Would you choose a jar of pickles based on your knowledge of a friend or family member following the brand on a social media site such as Facebook or Twitter? Close to one of five American consumers (18 percent) said they would when asked as part of a multinational study.

That survey from Ipsos OTX and Ipsos Global @dvisor didn’t specifically focus on pickles, it did provide clear evidence of the power of social media to drive buying decisions.

And it looks as though that influence will grow as nearly one in four (23 percent) younger respondents – those 35 years of age and under — said they would buy a brand based on a friend’s social media followings. Only 9 percent of those between the ages of 50-64 gave the same response.

There was virtually no difference between males and females. However, American companies may not be as quite as effective in using social media as their counterparts in other countries.  Worldwide, 22 percent of all respondents said they were influenced by friends’ social media brand likings.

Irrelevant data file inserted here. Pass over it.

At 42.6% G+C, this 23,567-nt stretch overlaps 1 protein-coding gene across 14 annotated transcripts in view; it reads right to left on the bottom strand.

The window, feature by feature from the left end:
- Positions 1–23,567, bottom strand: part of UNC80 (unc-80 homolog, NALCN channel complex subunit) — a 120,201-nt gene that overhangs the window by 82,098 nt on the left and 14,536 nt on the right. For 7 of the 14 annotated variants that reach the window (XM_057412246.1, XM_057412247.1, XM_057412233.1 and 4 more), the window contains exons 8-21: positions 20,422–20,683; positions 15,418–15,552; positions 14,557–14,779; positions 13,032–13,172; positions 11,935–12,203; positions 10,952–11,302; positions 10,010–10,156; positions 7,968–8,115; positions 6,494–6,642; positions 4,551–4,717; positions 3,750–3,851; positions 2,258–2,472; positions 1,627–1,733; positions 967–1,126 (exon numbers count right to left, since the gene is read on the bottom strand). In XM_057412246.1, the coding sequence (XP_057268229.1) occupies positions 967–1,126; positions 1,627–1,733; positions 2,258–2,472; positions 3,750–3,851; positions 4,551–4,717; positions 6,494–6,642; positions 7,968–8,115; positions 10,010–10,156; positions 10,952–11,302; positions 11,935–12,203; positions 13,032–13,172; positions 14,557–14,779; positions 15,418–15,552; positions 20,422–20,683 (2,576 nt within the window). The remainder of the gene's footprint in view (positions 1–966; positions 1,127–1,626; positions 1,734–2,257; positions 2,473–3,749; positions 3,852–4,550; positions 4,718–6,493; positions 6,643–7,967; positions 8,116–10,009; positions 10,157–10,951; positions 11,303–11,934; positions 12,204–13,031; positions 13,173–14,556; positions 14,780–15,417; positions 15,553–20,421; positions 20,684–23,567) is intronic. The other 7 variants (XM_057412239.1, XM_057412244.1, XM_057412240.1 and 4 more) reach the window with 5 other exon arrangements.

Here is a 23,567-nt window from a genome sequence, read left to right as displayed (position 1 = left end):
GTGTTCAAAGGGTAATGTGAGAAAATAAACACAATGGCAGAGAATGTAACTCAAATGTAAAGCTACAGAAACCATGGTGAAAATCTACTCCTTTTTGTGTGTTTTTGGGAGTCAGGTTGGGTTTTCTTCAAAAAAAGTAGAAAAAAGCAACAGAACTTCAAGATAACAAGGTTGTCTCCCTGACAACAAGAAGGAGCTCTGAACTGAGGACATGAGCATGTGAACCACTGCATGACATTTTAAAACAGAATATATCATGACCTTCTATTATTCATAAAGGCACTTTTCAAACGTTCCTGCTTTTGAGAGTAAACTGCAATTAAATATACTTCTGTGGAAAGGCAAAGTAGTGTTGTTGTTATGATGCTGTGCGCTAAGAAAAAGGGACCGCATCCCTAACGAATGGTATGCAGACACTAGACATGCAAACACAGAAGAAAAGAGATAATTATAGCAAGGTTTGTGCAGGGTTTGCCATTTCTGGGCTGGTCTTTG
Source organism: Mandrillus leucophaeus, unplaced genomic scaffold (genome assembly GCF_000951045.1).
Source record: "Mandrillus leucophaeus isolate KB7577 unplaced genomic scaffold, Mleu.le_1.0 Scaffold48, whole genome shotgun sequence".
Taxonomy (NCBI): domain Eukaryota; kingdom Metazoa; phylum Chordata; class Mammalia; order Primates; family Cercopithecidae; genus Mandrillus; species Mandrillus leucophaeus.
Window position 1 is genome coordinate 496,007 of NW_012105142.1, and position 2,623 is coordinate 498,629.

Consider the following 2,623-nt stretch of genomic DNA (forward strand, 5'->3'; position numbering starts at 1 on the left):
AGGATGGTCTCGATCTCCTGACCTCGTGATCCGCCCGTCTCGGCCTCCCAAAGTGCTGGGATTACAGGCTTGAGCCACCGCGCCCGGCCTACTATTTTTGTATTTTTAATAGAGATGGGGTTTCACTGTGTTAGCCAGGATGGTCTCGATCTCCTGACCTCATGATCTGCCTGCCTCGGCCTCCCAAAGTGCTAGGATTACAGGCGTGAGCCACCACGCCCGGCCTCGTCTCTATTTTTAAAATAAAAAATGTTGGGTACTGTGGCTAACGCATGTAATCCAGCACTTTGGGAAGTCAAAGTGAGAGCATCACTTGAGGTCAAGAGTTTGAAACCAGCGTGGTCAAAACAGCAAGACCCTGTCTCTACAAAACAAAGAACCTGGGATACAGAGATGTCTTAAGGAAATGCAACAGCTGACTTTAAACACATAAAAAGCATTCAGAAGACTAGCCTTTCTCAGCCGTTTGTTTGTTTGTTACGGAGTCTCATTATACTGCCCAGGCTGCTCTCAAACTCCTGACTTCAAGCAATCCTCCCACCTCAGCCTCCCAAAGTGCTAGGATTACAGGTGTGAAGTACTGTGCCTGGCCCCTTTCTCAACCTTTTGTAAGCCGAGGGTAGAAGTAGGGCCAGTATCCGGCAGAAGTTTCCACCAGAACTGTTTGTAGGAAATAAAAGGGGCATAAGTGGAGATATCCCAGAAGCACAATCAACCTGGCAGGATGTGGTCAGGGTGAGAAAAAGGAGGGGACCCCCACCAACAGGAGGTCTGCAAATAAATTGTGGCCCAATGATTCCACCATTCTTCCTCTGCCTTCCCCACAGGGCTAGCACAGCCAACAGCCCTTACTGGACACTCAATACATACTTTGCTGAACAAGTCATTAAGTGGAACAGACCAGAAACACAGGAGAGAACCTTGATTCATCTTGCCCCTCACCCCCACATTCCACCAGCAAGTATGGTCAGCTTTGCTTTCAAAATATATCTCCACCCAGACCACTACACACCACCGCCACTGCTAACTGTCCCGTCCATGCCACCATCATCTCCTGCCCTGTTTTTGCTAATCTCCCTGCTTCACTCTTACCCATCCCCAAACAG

Still, the survey shows the value of cultivating brand advocates through carefully planned social media campaigns. And if these numbers are accurate, it only stands to reason that a business-to-business social media effort also could prove to be worth the effort.

– JD

Follow me on Twitter @jdaum









Can English Survive Social Media?

Is the informality of email and social media leading to the ruin of the English language? Is proper grammar and correct spelling going the way of the wired telephone? The answers to those questions are troubling many corporate communications executives.